A few little air bubbles inevitably got trapped underneath, but they were easy to mostly remove by poking through one edge of each bubble with a sharp pin and squeezing the tape down from the other side. Final press-down was through a soft cloth that could slide easily across the tape while under heavy finger pressure and not scratch it up.

Edges were cut along the tape masks, letting the masking tape cushion the knife point away from the body paint.

The masking could then be peeled away including the tiny bit from under the cut edge, after which the edge was stuck down the rest of the way. This is actually on the angle break and shows how the alignment of the secondary piece on the driver's side is a little off, but I later cut a little flat off the upper corner and it's almost invisible from a distance.

The fuel door was easy: run straight across the whole area, then slit carefully along the exact middle of the gap and then tuck all the tape edges down onto their respective parts. The adhesive is sticky enough that even those tiny little flaps stay firmly down.

The finished job, including the addition of some more "trailer tape" along the bottom. Early evening shot, with just enough flash to light the retroreflective stuff. It brings a bit of angular aesthetic to an otherwise rather curved body shape, a kind of industrial-themed hint of that "star wars imperial destroyer" look I've always favored. Angles in bodywork itself aren't aerodynamic, but here's how to get some of that early-eighties feeling without any drag-coefficient penalty.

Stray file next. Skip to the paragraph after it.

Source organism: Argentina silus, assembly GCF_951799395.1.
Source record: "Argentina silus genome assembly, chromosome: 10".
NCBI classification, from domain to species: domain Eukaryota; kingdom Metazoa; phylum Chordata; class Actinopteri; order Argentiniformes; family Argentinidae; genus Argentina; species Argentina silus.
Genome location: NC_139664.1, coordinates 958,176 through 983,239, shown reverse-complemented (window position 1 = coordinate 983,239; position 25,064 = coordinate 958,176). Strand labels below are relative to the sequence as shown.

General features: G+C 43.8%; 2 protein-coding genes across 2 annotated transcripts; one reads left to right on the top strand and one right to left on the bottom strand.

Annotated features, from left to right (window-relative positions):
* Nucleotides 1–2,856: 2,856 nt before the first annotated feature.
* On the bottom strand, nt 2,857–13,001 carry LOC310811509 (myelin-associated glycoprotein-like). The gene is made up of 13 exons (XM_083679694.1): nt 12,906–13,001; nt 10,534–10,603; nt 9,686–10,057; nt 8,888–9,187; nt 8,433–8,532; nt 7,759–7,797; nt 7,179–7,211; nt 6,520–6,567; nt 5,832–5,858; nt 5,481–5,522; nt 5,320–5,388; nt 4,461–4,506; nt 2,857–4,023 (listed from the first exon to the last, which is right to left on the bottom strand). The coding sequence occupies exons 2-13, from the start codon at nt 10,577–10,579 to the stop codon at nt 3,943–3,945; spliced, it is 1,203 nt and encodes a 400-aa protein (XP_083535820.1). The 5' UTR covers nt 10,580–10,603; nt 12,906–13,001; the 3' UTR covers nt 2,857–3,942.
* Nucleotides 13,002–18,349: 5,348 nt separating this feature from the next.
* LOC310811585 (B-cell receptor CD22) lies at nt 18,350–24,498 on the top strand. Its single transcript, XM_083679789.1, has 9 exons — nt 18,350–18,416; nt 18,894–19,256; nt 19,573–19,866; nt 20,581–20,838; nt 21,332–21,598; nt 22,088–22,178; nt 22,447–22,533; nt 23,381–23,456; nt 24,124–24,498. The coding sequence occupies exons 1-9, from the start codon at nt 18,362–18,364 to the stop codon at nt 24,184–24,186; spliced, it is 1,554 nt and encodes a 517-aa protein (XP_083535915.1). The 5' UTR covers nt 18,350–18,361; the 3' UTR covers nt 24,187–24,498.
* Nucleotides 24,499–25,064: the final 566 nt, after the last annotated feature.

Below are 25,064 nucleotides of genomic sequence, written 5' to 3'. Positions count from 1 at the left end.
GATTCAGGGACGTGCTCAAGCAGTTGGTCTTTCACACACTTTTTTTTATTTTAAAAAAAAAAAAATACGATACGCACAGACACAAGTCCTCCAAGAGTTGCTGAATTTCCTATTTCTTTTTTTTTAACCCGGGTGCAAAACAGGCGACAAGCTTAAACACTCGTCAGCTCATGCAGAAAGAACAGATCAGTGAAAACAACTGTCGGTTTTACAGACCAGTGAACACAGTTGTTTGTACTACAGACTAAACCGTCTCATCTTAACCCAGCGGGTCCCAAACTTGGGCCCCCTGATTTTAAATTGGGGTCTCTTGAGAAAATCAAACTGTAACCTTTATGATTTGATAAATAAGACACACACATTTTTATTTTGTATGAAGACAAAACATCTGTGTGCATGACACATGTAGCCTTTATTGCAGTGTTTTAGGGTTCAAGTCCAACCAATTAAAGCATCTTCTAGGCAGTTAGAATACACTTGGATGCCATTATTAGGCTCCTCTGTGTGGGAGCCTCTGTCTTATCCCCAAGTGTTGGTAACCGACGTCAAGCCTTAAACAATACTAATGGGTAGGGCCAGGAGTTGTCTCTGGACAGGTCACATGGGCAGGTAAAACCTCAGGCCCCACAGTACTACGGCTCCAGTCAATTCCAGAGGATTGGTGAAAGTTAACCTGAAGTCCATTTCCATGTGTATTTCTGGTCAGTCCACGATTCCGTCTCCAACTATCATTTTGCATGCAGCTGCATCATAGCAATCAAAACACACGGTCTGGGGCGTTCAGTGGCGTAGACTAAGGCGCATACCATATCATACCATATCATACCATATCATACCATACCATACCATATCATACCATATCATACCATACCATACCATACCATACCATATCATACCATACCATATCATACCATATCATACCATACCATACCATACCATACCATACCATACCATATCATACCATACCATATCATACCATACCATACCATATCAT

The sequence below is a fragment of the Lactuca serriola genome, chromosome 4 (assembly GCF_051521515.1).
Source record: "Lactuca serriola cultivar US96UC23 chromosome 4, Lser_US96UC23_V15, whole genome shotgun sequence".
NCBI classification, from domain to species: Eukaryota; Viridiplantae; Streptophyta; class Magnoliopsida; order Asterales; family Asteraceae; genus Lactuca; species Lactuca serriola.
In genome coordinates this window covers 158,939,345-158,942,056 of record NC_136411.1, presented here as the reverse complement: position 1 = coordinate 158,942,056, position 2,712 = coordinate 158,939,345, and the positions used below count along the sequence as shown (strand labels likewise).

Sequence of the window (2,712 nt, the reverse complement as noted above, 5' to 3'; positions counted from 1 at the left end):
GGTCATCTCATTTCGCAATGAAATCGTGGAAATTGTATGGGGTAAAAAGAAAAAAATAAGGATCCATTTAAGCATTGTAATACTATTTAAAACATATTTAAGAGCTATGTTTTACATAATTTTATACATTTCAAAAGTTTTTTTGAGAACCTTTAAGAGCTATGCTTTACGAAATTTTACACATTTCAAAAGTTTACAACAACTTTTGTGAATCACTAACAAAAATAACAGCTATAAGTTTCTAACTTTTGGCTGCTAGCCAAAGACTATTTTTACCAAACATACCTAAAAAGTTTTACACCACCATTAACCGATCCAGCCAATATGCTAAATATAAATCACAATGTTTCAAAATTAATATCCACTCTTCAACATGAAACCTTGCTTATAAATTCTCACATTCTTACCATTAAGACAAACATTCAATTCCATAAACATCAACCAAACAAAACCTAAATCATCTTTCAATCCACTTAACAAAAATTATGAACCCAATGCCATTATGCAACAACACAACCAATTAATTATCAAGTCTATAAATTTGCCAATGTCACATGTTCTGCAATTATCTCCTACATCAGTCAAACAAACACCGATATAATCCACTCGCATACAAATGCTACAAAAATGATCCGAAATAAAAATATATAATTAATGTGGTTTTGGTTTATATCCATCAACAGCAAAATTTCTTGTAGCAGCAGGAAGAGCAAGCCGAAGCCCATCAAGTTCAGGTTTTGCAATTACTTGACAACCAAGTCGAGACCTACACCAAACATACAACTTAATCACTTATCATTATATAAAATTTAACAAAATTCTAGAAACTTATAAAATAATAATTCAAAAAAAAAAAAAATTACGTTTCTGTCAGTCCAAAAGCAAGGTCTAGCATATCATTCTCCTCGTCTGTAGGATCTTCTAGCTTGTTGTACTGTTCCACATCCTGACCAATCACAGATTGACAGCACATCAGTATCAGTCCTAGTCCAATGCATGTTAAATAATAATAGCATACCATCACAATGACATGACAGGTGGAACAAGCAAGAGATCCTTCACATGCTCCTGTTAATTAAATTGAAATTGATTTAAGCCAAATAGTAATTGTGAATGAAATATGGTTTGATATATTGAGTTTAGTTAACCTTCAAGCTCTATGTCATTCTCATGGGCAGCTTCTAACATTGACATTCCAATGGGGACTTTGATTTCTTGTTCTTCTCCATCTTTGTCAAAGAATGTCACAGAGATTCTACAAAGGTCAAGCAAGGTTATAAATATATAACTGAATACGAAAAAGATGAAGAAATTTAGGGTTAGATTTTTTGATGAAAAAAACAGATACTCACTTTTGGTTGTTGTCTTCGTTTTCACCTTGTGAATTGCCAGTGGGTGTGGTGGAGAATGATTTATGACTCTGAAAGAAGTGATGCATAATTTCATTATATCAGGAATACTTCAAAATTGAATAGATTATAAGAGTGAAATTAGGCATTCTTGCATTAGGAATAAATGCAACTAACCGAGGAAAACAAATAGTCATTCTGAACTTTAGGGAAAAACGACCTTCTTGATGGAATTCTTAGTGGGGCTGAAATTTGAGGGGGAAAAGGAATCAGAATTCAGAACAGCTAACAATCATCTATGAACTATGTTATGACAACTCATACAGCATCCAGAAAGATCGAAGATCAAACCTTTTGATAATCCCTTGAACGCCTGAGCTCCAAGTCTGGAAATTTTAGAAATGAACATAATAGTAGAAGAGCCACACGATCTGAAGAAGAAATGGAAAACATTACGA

So is it the hybrid version of Buckaroo Banzai's jetcar, or a rolling Jersey barrier? I thought about this in advance -- frankly I don't mind my car looking like a construction-zone hazard by day or night, if that helps keep people the hell *away* from me on the road. That's really the whole idea here.

So why would *anyone* want to tailgate something like this? I cannot fathom that, but they do it anyway. That's gotta be it -- they're all Red Lectroids and think that I'm an escape pod headed back to New Jersey. For such numbnuts there's the yuppie button, which may or may not actually work to get rid of them.

Here's what the retroreflective beads look like under about 30x magnification. They sit on a shiny metallized vinyl backing that helps reflect light too, but the beads have a particular refractive index and do most of the work of turning light back around to where it came from. Each one only shows a tiny pinpoint of light, but millions of them together make the whole surface very visible. The backing is somewhat fragile and sits right on the adhesive, so trying to get tape like this off again tends to yield many frustratingly small pieces.

The trailer tape uses a different technology known as "Reflexite" and other trade names, which is essentially a little sea of embedded corner reflectors that gives up to five times the visible brightness although usually at a smaller reflected angle.